By Jim Schutze
By Rachel Watts
By Lauren Drewes Daniels
By Anna Merlan
By Lee Escobedo
Officer Allen Hill was on motorcycle patrol writing traffic tickets on the suburban streets of North Richland Hills, just northeast of Fort Worth, when a call came over his radio: Available SWAT team members were to report to the station immediately. It was an answer to his prayers.
Brawny and muscular, Hill was the ultimate cop, physically and mentally. Hill had pleaded with God on that sunny morning of December 15, 1999, just as he'd done every other day before his shift: "If something is going to happen, let it happen to me." That day, it did. He was the most experienced member of the city's SWAT team available for duty, and his life was about to change forever.
A little more than an hour later, at around 10:40 a.m., Hill jogged near the head of a line of his black-suited team members. Half the guys behind him had never seen SWAT action and had completed training only the week before. But Sergeant Andy Wallace, who had just hours earlier obtained the search warrant for the raid, wanted to go ahead with whatever crew he had available. Besides, Hill had countless hours of training and was one of the best shots in the department. Hill saw only good guys and bad guys, and he was prepared to take the bad ones down in a flash.
The team darted across well-manicured lawns, dodging Christmas decorations. It might have seemed like just a bunch of small-town cops playing Mission: Impossiblebefore busting a suspected small-time drug dealer, except for one thing. Someone was about to die, and Hill was going to pull the trigger.
The guys responsible for breaking in the front door had some trouble getting into the one-story house on Ulster Drive, fumbling with a new tool they'd never used before. After a couple of seconds' delay and some audible scratching and snapping, they broke through. Hill, usually the team's medic, had been promoted to point man because of his experience. He was the first to enter as seven guys followed behind him into the home of a true-crime author named Barbara Davis and her 25-year-old son, Troy.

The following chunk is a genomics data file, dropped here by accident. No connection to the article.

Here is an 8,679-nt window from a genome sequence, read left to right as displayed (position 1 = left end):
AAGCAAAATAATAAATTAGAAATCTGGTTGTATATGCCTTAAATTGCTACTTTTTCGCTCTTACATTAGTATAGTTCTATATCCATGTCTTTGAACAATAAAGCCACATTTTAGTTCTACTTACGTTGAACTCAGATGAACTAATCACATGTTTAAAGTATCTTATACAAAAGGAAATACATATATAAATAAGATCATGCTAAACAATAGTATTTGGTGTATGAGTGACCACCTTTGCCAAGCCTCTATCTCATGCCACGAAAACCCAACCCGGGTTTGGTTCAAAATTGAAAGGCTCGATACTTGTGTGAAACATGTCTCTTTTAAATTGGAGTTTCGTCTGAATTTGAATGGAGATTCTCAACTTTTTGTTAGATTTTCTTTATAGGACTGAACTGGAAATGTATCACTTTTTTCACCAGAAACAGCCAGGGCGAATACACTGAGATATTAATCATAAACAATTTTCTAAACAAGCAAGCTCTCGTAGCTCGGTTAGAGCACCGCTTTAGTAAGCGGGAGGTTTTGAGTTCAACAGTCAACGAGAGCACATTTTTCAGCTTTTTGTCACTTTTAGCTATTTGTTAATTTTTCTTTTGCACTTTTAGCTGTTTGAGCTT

Someone on the SWAT team shouted "Police! Police!" as Hill crossed the threshold. At the end of the hallway, Hill says, he saw Troy Davis half-covering himself behind a doorway, pointing a 9 mm handgun toward Hill. Just one thing registered in the cop's mind: There was an armed target aiming at his "guys," and it was his job to protect them. The moment of truth he'd prayed for had come. Hill leveled his gun. One full second passed.
Davis wasn't putting his gun down. Hill had to make a decision. Before Davis could get a round off, Hill put one bullet in Davis' left shoulder and another in his abdomen. Hill fired just 1.8 seconds after the SWAT team entered, and Davis staggered backward into the living room. He fell to the floor with his head landing inches from a Christmas tree.
As his fellow officers swarmed around him, Hill switched into medic mode, spilling the contents of his first-aid bag on the floor and performing CPR on Davis. In a back bedroom, officers corralled Barbara Davis. She had no idea that her son lay bleeding to death on her living room floor. . It would be hours before police would tell her--after they arrested her for possession of the drug GHB--that her son died in the emergency room.
At the scene, Hill says, he gathered his team together outside in a circle, hand in hand. "Guys, this is going to be a challenge," he told them. "But we're up for it." There were hugs and tears. Hill says some of the guys took the shooting pretty hard, with one fellow officer worried that "God was going to be mad at him."
Just don't get angry at God, Hill said. "Let me have it."
In the weeks following the shooting, there would be a lot of anger directed at Hill from within the North Richland Hills Police Department. He would be ignored, says Hill, and shunned by the very officers he'd striven to protect. He would even be accused of being a "bloodthirsty killer" by his own police chief.
The shooting would send the police department spiraling into disarray after the Davis family filed a wrongful death lawsuit against North Richland Hills in spring 2000. The Davis family accuses the police department of failing to properly investigate the raid warrant, lying about the position of Troy Davis when he was shot and tampering with the crime scene to uphold the lie.
Almost six years later, the case is still winding its way through the courts. Accompanying documents reveal officers accusing their peers and superiors of abusing power and letting reckless behavior go unchecked. The case has dredged up accusations of sexual harassment that officers had hoped would quietly disappear. There are also allegations of drug abuse and suspicious financial dealings between cops. In the Davis case, a lawsuit about one man's death has turned into something far more complicated, airing the dirty laundry of an entire department. Hill says he has been caught in the middle. While the city of North Richland Hills backed his story in the lawsuit, he says he was forced to quit the department and has been blacklisted by his "guys." Unable to find a law enforcement job, he's joined the Army. In July, Hill will ship out to Iraq, where he and his family know he may be killed.